“So for me, I think the confidence I have in myself and my abilities, I want to be able to control what I want to control. I still have confidence in Boston and what they can promise for the future and what we have in terms of our pieces.
“That’s what excited me a lot about the beginning of the season, was the opportunity to come into this season really just doing what we planned on doing, set a goal and go after it and then see what happens at the end of the season. That was the plan before and that’s still the plan now. Obviously Boston is still at the head of that race. That’s just where it stands.”
On facing internal pressure about his commitment:
“I mean, this is like college recruitment all over again. So, I don’t know, like, I don’t know. This is just weird. This is a new position for me to be in, answering all these questions, seeing all this stuff that I’m trying to avoid, and it’s just a distraction.
“It’s crazy how stories and things and story lines can seep into a locker room. You guys are part of the destruction of locker rooms. That’s just what it is.
“This is an entertainment industry. I don’t live for this entertainment. I don’t live for this talking to everybody every single day about my life and my decisions. I would just hope that everybody would respect that. That’s really basically it.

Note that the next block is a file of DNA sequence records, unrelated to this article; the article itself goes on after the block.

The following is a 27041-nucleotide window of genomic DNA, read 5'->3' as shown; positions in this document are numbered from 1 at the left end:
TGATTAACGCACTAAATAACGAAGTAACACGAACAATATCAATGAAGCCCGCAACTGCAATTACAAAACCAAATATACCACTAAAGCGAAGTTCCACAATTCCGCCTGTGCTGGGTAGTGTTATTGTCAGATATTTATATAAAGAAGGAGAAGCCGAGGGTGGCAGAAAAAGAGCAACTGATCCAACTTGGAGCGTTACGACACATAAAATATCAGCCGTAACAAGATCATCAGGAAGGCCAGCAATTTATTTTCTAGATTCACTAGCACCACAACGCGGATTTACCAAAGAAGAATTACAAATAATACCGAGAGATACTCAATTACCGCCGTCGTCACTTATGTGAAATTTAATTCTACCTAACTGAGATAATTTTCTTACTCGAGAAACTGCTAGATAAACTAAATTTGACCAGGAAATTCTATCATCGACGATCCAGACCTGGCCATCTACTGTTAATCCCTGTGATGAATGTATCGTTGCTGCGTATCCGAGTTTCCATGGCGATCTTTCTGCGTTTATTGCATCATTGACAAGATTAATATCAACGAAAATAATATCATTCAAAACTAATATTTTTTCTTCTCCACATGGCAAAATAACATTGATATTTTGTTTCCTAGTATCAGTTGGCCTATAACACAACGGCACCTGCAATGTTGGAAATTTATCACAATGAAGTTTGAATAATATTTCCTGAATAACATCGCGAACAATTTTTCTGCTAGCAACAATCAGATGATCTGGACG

“I’m a normal human being at the end of the day. I don’t want to answer all these questions about my future all the time. You know, it’s unfair to me, because I have a focus to really help these guys grow as individuals and really help this team be successful. When it starts getting out of hand and people start getting attacked personally, he-said, she-said, that’s so fifth-grade and elementary.
“This industry is just so F’d up. Like, it’s my decision at the end of the day. Who cares who says what’s best for him? It doesn’t matter. It’s unwarranted commentary and of course it’s still going to continue throughout the season. I’m aware of that.
“I’m a professional at the end of the day. I’m not going to disrespect anybody, but like I said, it really comes down to what’s best for me and my family, so . . .”